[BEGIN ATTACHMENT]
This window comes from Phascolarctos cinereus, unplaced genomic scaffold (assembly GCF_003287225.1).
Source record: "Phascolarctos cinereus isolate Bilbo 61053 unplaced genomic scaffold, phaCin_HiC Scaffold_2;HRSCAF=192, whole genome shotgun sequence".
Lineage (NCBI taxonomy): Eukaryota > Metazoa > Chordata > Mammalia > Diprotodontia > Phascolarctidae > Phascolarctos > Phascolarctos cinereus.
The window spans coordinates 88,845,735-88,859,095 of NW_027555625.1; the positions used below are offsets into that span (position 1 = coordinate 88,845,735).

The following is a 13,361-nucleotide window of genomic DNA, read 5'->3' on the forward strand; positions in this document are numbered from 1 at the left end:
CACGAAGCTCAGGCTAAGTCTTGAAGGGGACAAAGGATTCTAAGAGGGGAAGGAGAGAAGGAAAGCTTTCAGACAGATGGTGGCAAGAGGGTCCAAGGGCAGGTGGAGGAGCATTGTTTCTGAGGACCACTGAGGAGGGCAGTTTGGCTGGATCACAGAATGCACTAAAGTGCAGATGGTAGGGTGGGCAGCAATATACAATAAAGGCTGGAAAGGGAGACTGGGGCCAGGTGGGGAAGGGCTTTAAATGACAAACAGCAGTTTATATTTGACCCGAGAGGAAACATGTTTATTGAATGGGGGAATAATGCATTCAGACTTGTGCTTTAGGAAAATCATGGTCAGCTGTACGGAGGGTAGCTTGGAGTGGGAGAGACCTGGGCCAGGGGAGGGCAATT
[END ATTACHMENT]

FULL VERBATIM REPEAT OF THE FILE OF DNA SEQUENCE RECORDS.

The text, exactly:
This window comes from Phascolarctos cinereus, unplaced genomic scaffold (assembly GCF_003287225.1).
Source record: "Phascolarctos cinereus isolate Bilbo 61053 unplaced genomic scaffold, phaCin_HiC Scaffold_2;HRSCAF=192, whole genome shotgun sequence".
Lineage (NCBI taxonomy): Eukaryota > Metazoa > Chordata > Mammalia > Diprotodontia > Phascolarctidae > Phascolarctos > Phascolarctos cinereus.
The window spans coordinates 88,845,735-88,859,095 of NW_027555625.1; the positions used below are offsets into that span (position 1 = coordinate 88,845,735).

The following is a 13,361-nucleotide window of genomic DNA, read 5'->3' on the forward strand; positions in this document are numbered from 1 at the left end:
CACGAAGCTCAGGCTAAGTCTTGAAGGGGACAAAGGATTCTAAGAGGGGAAGGAGAGAAGGAAAGCTTTCAGACAGATGGTGGCAAGAGGGTCCAAGGGCAGGTGGAGGAGCATTGTTTCTGAGGACCACTGAGGAGGGCAGTTTGGCTGGATCACAGAATGCACTAAAGTGCAGATGGTAGGGTGGGCAGCAATATACAATAAAGGCTGGAAAGGGAGACTGGGGCCAGGTGGGGAAGGGCTTTAAATGACAAACAGCAGTTTATATTTGACCCGAGAGGAAACATGTTTATTGAATGGGGGAATAATGCATTCAGACTTGTGCTTTAGGAAAATCATGGTCAGCTGTACGGAGGGTAGCTTGGAGTGGGAGAGACCTGGGCCAGGGGAGGGCAATT